Nearly 1.5 million Volkswagen and Audi cars on U.S. roads may have serious braking or electrical system defects, the National Highway Traffic Safety Administration warned yesterday.

The cars, built between 1975 and 1982, were manufactured in Germany and sold in the United States through VW's domestic subsidiary, Volkswagen of America.

None of the cars suspected of having the defects was produced at VW's Pennsylvania plant, the government said.

NHTSA's announcement, stemming from two separate auto safety investigations, comes in the midst of a multimillion dollar ad campaign touting VW's heritage of German engineering. The campaign was conceived by VW officials who felt that the company's slumping U.S. sales partly are influenced by consumer suspicion that VWs made in America are inferior to their German counterparts.

VW officials could not be reached for comment last night. But NHTSA said the company has denied the existence of safety defects in both cases where the government has made an initial determination of defect.

The first finding covers 650,000 VW Rabbits an Sciroccos made in model years 1975 through 1980. These cars are suspected of having hydraulic brake lines that rust and rupture.

The second finding affects about 930,000 VW and Audi cars made in model years 1975 through 1982. These cars may be equipped with fuel injected gasoline engines that can experience electrical system problems, NHTSA said.

In the case of the troubled brakes, "Rupture . . . may result in a sudden increase in the distance required to stop the vehicle when the brakes are applied. There have also been reports of complete loss of braking when rupture occurs," NHTSA said in its announcement.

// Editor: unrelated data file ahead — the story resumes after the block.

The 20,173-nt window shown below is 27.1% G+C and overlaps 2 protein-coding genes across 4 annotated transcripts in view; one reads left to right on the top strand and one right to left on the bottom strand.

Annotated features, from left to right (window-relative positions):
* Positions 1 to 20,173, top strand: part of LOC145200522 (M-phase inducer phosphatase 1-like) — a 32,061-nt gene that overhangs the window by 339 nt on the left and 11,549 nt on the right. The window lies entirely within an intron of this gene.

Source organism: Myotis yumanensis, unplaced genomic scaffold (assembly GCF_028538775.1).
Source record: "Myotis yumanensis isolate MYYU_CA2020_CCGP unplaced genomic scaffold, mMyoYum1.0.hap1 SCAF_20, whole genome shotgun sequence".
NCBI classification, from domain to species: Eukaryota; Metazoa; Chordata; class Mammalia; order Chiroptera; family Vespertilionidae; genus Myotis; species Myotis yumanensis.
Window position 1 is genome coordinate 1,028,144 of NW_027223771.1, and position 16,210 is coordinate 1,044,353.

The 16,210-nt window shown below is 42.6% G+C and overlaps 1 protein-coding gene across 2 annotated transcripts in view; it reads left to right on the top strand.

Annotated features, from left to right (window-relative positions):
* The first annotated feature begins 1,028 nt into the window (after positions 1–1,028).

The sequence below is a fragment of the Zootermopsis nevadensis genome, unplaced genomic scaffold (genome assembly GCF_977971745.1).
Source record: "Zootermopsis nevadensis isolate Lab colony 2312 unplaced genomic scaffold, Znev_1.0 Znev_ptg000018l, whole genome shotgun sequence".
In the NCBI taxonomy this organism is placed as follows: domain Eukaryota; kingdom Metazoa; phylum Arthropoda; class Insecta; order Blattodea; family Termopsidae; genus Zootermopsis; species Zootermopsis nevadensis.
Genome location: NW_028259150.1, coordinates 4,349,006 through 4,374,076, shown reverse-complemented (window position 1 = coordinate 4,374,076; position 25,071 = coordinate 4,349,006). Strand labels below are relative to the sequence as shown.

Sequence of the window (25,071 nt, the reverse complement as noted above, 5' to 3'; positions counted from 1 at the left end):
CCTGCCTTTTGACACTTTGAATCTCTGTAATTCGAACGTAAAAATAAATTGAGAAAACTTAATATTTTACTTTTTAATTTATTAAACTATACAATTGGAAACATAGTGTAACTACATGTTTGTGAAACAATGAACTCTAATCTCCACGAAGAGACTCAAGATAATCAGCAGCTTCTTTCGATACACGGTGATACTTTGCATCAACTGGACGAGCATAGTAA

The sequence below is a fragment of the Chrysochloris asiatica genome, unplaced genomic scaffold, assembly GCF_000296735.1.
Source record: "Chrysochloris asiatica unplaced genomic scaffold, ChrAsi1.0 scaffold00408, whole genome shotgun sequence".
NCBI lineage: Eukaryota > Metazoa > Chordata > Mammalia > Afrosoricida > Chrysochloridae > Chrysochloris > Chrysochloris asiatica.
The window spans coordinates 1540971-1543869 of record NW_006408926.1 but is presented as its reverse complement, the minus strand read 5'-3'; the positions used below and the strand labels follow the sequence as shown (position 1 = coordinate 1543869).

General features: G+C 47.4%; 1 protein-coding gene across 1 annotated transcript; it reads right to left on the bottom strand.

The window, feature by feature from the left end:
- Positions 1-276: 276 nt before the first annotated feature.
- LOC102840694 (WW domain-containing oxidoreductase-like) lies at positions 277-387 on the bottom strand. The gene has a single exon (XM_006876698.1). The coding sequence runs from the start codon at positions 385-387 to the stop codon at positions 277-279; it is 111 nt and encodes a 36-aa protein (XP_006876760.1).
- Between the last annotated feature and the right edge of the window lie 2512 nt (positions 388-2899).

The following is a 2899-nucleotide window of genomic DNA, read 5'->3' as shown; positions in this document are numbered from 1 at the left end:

Initial determinations of defect by the agency in the past have frequently lead to voluntary recalls by manufacturers. The government can seek a final determination of defect--an involuntary recall--if it feels the defect has not been remedied.

The agency said it has received 96 owner complaints, including reports of eight property damage and three personal injury accidents allegedly caused by hydraulic brake line failure in the affected cars.

The problem seems to be a design flaw, in which the hydraulic lines to the rear brakes are routed along the floor inside the passenger compartment of the affected cars, NHTSA said. Moisture can collect between the car floor and carpet, cling to the lines and cause then to rust.

NHTSA said its investigation of possible electrical system defects "is the result of more than 3,000 consumer complaints, including reports of stalling, inability to start the engine, detection of smoke, fumes or electrical fires cause by overheated components."